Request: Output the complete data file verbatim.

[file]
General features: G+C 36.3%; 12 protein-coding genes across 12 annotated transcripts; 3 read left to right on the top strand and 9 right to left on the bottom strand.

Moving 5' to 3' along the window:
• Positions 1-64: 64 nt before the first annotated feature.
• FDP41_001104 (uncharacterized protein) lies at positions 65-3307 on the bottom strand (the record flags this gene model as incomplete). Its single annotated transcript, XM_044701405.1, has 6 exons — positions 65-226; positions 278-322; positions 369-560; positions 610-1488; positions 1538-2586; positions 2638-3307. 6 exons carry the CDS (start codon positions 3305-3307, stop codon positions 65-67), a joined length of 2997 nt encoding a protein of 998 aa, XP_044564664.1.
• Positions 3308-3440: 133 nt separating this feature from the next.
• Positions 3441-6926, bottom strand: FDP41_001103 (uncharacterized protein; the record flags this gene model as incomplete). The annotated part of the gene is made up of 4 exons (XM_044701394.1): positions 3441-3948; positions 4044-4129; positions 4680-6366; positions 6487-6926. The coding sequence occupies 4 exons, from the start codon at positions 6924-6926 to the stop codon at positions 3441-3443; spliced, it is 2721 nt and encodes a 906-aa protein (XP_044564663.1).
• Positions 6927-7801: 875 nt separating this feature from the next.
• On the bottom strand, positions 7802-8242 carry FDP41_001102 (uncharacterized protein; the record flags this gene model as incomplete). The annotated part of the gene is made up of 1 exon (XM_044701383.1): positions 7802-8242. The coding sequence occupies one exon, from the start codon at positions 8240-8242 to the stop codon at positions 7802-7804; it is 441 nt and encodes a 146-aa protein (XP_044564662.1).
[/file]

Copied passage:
General features: G+C 36.3%; 12 protein-coding genes across 12 annotated transcripts; 3 read left to right on the top strand and 9 right to left on the bottom strand.

Moving 5' to 3' along the window:
• Positions 1-64: 64 nt before the first annotated feature.
• FDP41_001104 (uncharacterized protein) lies at positions 65-3307 on the bottom strand (the record flags this gene model as incomplete). Its single annotated transcript, XM_044701405.1, has 6 exons — positions 65-226; positions 278-322; positions 369-560; positions 610-1488; positions 1538-2586; positions 2638-3307. 6 exons carry the CDS (start codon positions 3305-3307, stop codon positions 65-67), a joined length of 2997 nt encoding a protein of 998 aa, XP_044564664.1.
• Positions 3308-3440: 133 nt separating this feature from the next.
• Positions 3441-6926, bottom strand: FDP41_001103 (uncharacterized protein; the record flags this gene model as incomplete). The annotated part of the gene is made up of 4 exons (XM_044701394.1): positions 3441-3948; positions 4044-4129; positions 4680-6366; positions 6487-6926. The coding sequence occupies 4 exons, from the start codon at positions 6924-6926 to the stop codon at positions 3441-3443; spliced, it is 2721 nt and encodes a 906-aa protein (XP_044564663.1).
• Positions 6927-7801: 875 nt separating this feature from the next.
• On the bottom strand, positions 7802-8242 carry FDP41_001102 (uncharacterized protein; the record flags this gene model as incomplete). The annotated part of the gene is made up of 1 exon (XM_044701383.1): positions 7802-8242. The coding sequence occupies one exon, from the start codon at positions 8240-8242 to the stop codon at positions 7802-7804; it is 441 nt and encodes a 146-aa protein (XP_044564662.1).